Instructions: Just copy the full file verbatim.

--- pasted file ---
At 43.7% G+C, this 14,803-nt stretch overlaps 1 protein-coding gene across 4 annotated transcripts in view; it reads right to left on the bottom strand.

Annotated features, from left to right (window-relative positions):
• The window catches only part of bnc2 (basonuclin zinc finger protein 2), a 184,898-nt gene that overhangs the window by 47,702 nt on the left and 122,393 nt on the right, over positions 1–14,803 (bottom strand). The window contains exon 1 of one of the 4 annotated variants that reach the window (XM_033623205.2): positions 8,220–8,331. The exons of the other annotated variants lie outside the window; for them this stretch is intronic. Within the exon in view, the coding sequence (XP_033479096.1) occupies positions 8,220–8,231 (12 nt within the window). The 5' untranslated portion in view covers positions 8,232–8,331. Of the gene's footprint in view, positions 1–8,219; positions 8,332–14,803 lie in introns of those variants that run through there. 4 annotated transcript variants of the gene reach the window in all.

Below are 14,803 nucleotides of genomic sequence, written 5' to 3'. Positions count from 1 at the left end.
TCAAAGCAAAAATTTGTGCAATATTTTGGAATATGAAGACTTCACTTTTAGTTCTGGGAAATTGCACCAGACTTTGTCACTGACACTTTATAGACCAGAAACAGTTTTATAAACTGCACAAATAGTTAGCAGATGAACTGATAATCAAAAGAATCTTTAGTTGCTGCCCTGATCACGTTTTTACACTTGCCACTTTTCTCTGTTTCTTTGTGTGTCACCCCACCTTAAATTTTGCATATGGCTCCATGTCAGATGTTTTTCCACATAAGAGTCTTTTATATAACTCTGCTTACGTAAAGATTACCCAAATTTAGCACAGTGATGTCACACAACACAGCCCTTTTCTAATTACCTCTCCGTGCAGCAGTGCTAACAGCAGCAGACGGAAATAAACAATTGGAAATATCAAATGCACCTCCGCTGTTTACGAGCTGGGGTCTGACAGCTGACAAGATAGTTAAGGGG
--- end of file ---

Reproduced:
At 43.7% G+C, this 14,803-nt stretch overlaps 1 protein-coding gene across 4 annotated transcripts in view; it reads right to left on the bottom strand.

Annotated features, from left to right (window-relative positions):
• The window catches only part of bnc2 (basonuclin zinc finger protein 2), a 184,898-nt gene that overhangs the window by 47,702 nt on the left and 122,393 nt on the right, over positions 1–14,803 (bottom strand). The window contains exon 1 of one of the 4 annotated variants that reach the window (XM_033623205.2): positions 8,220–8,331. The exons of the other annotated variants lie outside the window; for them this stretch is intronic. Within the exon in view, the coding sequence (XP_033479096.1) occupies positions 8,220–8,231 (12 nt within the window). The 5' untranslated portion in view covers positions 8,232–8,331. Of the gene's footprint in view, positions 1–8,219; positions 8,332–14,803 lie in introns of those variants that run through there. 4 annotated transcript variants of the gene reach the window in all.

Below are 14,803 nucleotides of genomic sequence, written 5' to 3'. Positions count from 1 at the left end.
TCAAAGCAAAAATTTGTGCAATATTTTGGAATATGAAGACTTCACTTTTAGTTCTGGGAAATTGCACCAGACTTTGTCACTGACACTTTATAGACCAGAAACAGTTTTATAAACTGCACAAATAGTTAGCAGATGAACTGATAATCAAAAGAATCTTTAGTTGCTGCCCTGATCACGTTTTTACACTTGCCACTTTTCTCTGTTTCTTTGTGTGTCACCCCACCTTAAATTTTGCATATGGCTCCATGTCAGATGTTTTTCCACATAAGAGTCTTTTATATAACTCTGCTTACGTAAAGATTACCCAAATTTAGCACAGTGATGTCACACAACACAGCCCTTTTCTAATTACCTCTCCGTGCAGCAGTGCTAACAGCAGCAGACGGAAATAAACAATTGGAAATATCAAATGCACCTCCGCTGTTTACGAGCTGGGGTCTGACAGCTGACAAGATAGTTAAGGGG